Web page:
Findings  In this cohort study of 138 799 patients from 351 California hospitals, substantial between-hospital variation was found in in-hospital mortality, 90-day readmission, and 90-day mortality after cancer surgical procedures.

Meaning  Recognizing the multifaceted nature of hospital performance through consideration of mortality and readmission simultaneously may help to prioritize strategies for improving surgical outcomes.

Abstract

Importance  Although current federal quality improvement programs do not include cancer surgery, the Centers for Medicare & Medicaid Services and other payers are considering extending readmission reduction initiatives to include these and other common high-cost episodes.

Objectives  To quantify between-hospital variation in quality-related outcomes and identify hospital characteristics associated with high and low performance.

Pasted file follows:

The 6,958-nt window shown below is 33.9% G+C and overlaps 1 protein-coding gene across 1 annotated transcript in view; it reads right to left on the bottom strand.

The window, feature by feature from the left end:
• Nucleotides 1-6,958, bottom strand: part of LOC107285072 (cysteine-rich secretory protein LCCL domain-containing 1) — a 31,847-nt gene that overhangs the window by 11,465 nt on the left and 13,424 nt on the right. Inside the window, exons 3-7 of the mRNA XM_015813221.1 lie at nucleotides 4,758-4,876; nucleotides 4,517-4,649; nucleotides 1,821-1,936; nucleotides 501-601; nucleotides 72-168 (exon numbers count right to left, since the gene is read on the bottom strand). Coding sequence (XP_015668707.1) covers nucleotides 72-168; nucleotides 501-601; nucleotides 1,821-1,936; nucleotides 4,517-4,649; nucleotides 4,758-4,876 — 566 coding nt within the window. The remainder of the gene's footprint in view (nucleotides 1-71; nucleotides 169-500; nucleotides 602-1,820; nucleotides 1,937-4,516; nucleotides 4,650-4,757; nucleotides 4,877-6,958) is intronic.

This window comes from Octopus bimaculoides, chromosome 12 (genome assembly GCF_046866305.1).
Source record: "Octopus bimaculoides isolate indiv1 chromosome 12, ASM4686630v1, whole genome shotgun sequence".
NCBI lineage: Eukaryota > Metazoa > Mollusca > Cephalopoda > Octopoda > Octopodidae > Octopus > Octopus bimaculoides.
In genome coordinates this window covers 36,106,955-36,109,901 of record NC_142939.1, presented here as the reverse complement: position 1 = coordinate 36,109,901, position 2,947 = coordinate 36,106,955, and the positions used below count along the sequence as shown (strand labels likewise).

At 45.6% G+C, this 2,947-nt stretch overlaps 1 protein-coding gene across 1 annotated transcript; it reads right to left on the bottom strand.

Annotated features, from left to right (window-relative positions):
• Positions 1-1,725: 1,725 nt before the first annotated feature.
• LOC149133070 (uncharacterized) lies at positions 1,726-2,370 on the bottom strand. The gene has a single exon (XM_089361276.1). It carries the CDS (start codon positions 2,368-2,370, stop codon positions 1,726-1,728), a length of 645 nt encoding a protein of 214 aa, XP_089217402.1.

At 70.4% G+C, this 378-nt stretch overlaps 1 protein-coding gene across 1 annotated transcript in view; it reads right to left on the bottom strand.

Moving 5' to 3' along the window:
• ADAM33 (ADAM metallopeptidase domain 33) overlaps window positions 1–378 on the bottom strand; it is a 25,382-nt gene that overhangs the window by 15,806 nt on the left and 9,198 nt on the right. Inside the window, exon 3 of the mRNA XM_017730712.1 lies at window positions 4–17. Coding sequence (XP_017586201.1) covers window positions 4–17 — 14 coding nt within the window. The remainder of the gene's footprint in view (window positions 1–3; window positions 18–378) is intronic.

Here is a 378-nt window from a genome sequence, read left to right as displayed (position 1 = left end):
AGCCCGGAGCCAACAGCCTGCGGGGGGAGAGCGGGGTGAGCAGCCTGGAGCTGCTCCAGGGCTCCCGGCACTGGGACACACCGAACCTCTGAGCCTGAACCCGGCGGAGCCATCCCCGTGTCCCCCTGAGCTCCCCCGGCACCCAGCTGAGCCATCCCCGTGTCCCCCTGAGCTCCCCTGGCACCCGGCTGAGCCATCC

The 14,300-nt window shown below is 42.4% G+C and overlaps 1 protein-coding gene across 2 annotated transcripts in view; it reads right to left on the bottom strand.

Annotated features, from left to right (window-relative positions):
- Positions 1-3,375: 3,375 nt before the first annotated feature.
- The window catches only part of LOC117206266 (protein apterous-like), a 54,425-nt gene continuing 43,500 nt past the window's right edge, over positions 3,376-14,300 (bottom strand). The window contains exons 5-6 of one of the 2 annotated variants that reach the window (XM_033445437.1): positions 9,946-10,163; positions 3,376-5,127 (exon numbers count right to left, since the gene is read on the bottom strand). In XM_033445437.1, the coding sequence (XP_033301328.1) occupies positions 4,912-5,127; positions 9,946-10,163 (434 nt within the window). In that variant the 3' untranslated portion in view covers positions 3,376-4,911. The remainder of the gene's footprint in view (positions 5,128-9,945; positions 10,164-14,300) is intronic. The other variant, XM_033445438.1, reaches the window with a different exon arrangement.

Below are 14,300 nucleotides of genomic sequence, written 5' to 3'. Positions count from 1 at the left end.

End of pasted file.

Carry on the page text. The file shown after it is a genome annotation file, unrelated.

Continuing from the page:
Design, Setting, and Participants  This retrospective cohort study obtained data through linkage of the California Cancer Registry to hospital discharge claims databases maintained by the California Office of Statewide Health Planning and Development. All 351 acute care hospitals in California at which 1 or more adults underwent curative intent surgery between January 1, 2007, and December 31, 2011, with analyses finalized July 15, 2018, were included. A total of 138 799 adults undergoing surgery for colorectal, breast, lung, prostate, bladder, thyroid, kidney, endometrial, pancreatic, liver, or esophageal cancer within 6 months of diagnosis, with an American Joint Committee on Cancer stage of I to III at diagnosis, were included.

Main Outcomes and Measures  Measures included adjusted odds ratios and variance components from hierarchical mixed-effects logistic regression analyses of in-hospital mortality, 90-day readmission, and 90-day mortality, as well as hospital-specific risk-adjusted rates and risk-adjusted standardized rate ratios for hospitals with a mean annual surgical volume of 10 or more.